With Christmas just around the corner, many will be anticipating the annual work Christmas shindig. They might have various concerns about this, not least of all the existential fear in the morning where one tries to recollect memories of the night before. However, employees and employers alike might also worry about the tax implications of such an event. Whilst I cannot provide any convenient legislation to the former issue (I may instead suggest that some things are best left forgotten), there is indeed just that for the latter.
Tax liability to employers
Employers will be happy to learn that the cost of entertaining staff is a tax deductible expense for the business. Therefore, when an employer pays for a Christmas party, they can include the costs of the event when computing the trading profits of the business.
Tax liability to employees
As a general rule, employees are charged to income tax on the cost to their employer of providing ‘benefits in kind’. These benefits can include things such as cars, living accommodation (that isn’t job related) and vouchers for goods and services.
Fortunately, there is legislation which allows the exemption of income tax on an annual event if it satisfies certain conditions. The conditions are as follows:
- The party must be available to all staff in general or available to all staff in a given location
- The cost cannot exceed £150 per head. If it exceeds £150, the full amount is chargeable to staff as a taxable benefit. This £150 limit is not done on a per event basis but rather a yearly basis. This means that where there are two annual events, the total cost per head of both events cannot exceed £150.
- The party must be of annual occurrence (it happens once a year or is expected to happen once a year)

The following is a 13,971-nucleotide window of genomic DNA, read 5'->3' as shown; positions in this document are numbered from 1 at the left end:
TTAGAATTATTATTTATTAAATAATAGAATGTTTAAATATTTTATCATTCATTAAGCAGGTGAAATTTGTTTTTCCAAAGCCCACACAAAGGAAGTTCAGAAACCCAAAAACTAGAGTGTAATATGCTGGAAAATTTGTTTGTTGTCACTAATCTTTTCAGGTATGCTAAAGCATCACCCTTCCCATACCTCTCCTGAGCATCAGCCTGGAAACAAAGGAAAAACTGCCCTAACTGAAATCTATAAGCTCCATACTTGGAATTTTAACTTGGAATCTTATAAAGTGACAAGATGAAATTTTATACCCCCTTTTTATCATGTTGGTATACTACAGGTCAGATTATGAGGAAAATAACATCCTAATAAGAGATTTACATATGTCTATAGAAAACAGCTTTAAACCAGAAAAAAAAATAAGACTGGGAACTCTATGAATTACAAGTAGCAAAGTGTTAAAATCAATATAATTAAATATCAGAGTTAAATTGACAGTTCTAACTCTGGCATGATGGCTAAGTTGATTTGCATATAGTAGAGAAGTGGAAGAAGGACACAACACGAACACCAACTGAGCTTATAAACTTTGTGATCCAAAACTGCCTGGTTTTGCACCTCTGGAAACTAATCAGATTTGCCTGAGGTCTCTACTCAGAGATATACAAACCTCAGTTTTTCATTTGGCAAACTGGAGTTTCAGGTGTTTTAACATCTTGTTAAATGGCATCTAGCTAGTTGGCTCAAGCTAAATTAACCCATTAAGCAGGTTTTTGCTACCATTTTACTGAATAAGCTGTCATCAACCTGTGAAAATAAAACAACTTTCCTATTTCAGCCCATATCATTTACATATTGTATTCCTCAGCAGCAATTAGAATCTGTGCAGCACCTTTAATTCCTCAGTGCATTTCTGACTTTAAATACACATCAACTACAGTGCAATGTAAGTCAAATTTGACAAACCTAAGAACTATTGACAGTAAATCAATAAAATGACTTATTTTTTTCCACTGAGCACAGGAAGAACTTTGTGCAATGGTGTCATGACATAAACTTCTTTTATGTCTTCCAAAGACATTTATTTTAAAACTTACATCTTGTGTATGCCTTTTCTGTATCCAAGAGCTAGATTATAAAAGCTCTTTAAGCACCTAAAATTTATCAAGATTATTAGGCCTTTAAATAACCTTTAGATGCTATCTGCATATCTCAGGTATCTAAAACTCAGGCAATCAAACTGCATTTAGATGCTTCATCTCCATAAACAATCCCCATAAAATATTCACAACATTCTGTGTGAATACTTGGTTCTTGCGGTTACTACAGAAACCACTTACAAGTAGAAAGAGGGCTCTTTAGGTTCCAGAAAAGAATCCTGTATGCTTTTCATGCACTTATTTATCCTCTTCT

The cost per head is simply calculated by averaging the cost of the event across the employees. For example, say a Christmas party cost a total of £1,450 with an attendance of 10 employees. The cost per head is £1,450 over 10 which equates to £145 per head.
Costs that should be included are the total costs of the party such as food and drinks, and any transport or accommodation costs. Essentially, every cost that can be linked with the party should be included.
And for those that are VAT registered?
The input tax on a Christmas party is available to claim back since it is classed as a business expense. The primary conditions are that your company is VAT registered and that the costs are only related to staff. Where the party includes non-staff members, such as customers or suppliers, the input tax claimed must be apportioned based on the ratio of staff : non-staff. For example, let’s say that a firm hosts a Christmas party for its staff which comprises of 20 members in addition to some clients and suppliers, of which there are 10. In this case, the company could claim back 66% of the VAT (20/30 as is the ratio of staff to non-staff).
So, employers and employees should both look to enjoy the upcoming Christmas party. Employers can seek to deduct the cost of the party from their trading profits, and employees won’t be hit with an increased income tax liability. So do have fun, just not over £150 per head of fun.